NASA Earth Observatory reported this week on another new island, born by volcanic activity. The new island – “Niijima” in Japanese – is located in Japanese waters, along the western edge of the Pacific Ring of Fire. It’s about 600 miles (1,000 kilometers) south of Tokyo and it rose from the sea during a volcanic eruption first reported on November 20, 2013.
The new island is adjacent to Nishino-shima, the summit of a massive submarine volcano that last erupted and expanded in 1973–74. Ongoing eruptions have caused the new island to grow, and the two islands may soon fuse into one, NASA says.
On December 24, 2013, when the image above was acquired by satellite, only a narrow channel of water appeared to separate the two islands. NASA Earth Observatory reported:
The water around the islands was discolored by volcanic minerals and gases, as well as by seafloor sediment stirred up by the ongoing eruption. A faint plume, likely steam and other volcanic gases associated with the eruption, extended away from the new island to the southeast.
Infrared imagery from the same satellite showed intense heat from the fresh lava, which was continuing to come to the surface and build the island as of December 24, 2013.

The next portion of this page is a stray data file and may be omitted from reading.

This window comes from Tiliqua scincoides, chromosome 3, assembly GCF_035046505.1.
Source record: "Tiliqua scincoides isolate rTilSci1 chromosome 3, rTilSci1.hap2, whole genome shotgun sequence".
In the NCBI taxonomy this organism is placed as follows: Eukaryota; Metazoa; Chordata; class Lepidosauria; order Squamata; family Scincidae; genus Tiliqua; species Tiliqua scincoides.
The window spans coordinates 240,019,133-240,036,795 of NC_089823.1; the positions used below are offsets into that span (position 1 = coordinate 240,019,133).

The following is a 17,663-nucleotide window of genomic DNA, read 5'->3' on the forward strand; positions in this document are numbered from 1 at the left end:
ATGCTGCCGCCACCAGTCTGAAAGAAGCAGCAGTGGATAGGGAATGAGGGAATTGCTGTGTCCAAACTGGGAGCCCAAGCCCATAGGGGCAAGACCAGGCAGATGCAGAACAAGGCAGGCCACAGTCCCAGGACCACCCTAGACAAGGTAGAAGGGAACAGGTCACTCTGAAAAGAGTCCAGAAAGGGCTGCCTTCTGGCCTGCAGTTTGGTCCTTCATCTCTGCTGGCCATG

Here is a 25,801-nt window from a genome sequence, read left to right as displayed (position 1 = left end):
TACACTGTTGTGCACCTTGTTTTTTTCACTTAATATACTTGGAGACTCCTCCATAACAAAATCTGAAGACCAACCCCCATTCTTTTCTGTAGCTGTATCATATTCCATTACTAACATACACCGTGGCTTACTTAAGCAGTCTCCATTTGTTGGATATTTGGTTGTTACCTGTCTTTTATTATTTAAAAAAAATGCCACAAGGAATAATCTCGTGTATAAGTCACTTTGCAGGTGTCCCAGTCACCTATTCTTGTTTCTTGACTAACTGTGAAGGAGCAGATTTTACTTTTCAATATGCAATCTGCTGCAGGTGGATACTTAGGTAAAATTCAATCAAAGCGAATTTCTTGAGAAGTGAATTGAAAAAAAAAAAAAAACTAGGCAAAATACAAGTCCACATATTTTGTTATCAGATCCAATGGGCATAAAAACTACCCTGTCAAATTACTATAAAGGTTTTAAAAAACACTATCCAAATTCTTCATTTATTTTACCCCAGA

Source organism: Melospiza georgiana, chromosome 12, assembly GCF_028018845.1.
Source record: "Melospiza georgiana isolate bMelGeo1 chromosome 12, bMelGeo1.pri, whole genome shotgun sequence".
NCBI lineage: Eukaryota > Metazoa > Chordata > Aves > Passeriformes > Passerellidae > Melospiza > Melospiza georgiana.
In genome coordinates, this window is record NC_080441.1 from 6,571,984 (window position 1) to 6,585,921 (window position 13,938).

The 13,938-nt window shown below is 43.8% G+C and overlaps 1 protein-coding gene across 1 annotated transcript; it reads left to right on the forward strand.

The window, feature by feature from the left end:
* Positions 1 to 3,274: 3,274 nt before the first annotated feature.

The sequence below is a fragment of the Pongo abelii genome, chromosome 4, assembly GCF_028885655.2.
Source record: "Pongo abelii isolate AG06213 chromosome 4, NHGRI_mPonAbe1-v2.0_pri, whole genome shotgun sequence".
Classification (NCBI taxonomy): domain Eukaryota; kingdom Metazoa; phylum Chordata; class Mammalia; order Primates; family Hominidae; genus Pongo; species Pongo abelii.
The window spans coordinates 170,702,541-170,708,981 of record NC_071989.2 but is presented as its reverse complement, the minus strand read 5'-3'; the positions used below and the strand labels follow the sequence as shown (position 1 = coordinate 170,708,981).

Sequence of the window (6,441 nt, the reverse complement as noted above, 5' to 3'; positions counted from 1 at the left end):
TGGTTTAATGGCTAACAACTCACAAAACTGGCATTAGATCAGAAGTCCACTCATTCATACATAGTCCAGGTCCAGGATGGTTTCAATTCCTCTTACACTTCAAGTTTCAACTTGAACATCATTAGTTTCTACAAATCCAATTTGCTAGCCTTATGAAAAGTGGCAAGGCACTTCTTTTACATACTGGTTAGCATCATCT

Bottom line: A new Japanese island – “Niijima” – was born via volcanic activity along the Pacific Ring of Fire, 1,000 kilometers south of Tokyo, in late November 2013. As of December 24, fresh lava was still building the island.
Deborah Byrd created the EarthSky radio series in 1991 and founded EarthSky.org in 1994. Today, she serves as Editor-in-Chief of this website. She has won a galaxy of awards from the broadcasting and science communities, including having an asteroid named 3505 Byrd in her honor. A science communicator and educator since 1976, Byrd believes in science as a force for good in the world and a vital tool for the 21st century. "Being an EarthSky editor is like hosting a big global party for cool nature-lovers," she says.